There are no photos or documented stories of his actions.
Yet he played a major role in shaping the team’s chemistry and culture for many years.
Ask a current Lions player about the legendary Phantom and you’d get a quizzical look.
That’s what happened last year when myself and Lions colour analyst Guilio Caravatta asked linebacker Jordan Williams if he had heard of The Phantom.
When told of The Phantom and what he had done at Lions training camps over several decades, Williams was even more surprised.
“You’re joking right?” Williams replied.
Players today have no clue.
“Strange things would happen,” noted Lions legend Lui Passaglia, who handled the kicking duties for the team from 1976 to 2000. “And of course, all of a sudden nobody knew where The Phantom came from. And who was The Phantom? And why was there a Phantom?
“Individuals were caught off guard by situations that would happen to them and wondering why and who did it. And, of course, the veterans that had been around a while knew that The Phantom was lurking around the corner during training camp or sometimes even during the season. You never knew when he would pop up.”
Bill Reichelt joined the organization in 1978 and was with Lions as their trainer until his retirement in 2018.
He saw The Phantom make his presence felt at training camp no matter where it was located – Kelowna, Abbotsford, Courtenay or Kamloops – somehow The Phantom would find a way to get there.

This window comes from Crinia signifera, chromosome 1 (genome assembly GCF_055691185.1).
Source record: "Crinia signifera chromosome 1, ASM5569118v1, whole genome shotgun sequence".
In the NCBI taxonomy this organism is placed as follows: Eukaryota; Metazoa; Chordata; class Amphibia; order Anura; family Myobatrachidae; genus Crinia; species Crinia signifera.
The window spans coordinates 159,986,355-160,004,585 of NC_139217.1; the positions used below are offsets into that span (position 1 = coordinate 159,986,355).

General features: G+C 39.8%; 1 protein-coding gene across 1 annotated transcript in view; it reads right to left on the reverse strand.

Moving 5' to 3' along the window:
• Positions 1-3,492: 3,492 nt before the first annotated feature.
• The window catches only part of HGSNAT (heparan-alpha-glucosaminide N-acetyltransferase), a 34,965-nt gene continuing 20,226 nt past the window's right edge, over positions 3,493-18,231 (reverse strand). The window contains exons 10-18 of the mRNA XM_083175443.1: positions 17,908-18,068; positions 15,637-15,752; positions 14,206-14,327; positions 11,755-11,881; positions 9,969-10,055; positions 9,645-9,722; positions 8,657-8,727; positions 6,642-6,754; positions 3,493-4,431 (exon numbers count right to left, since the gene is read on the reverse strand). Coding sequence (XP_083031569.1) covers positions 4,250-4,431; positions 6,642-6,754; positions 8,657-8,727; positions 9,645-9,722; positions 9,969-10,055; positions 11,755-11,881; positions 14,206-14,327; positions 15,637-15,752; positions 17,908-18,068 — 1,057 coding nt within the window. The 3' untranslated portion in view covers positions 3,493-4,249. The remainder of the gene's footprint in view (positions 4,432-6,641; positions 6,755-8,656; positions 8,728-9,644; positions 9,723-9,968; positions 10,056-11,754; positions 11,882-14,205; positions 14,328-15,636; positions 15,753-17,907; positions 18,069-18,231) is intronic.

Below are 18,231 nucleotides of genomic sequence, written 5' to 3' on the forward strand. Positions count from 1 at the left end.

“Oh, where do we start. Personal items would be put in a bag and then filled with water and thrown into the freezer. Equipment would be taped and bound and then hung up from the rafters in a gym or the facility. There would also be times that heat balm would be rubbed into a jock. He’d be busy during some camps,” remembers Reichelt.
Rookies who were disrespectful to veterans or the training staff usually would be the targets, but as Passaglia explained, it only took one message to be delivered for someone to ‘see the light’ and fall in line.
During his entire tenure with the Lions, The Phantom was a ghost-like character. Sometimes he would strike at night while on other occasions he would do his work while the players practiced.
There are stories, passed down by the elders, that say that The Phantom had a close rapport with the trainers and the equipment staff while others say that there were a group of veterans who had The Phantom’s ear and would give him direction in terms of who to target.
“No one ever caught or even got a glimpse of him in action,” Passaglia says.
Given all the free time kickers have at training camp, some believe that Passaglia himself was The Phantom – an accusation he vehemently denies.
“It wasn’t me,” he states, “but putting things together I had a real good idea of who he was.”
“Are we on the record?” he asked.
When informed that he was, Passaglia put a halt to the interview.
Rumors abound when it comes to what The Phantom is doing these days. Unfortunately, none of these reports could be verified.
Wherever The Phantom is, he has a lifetime full of memories – and victims – he can look back on.
Veteran B.C. sports personality Bob “the Moj” Marjanovich writes twice weekly for Black Press Media. And check out his weekly podcast every Monday at Today in B.C. or your local Black Press Media website.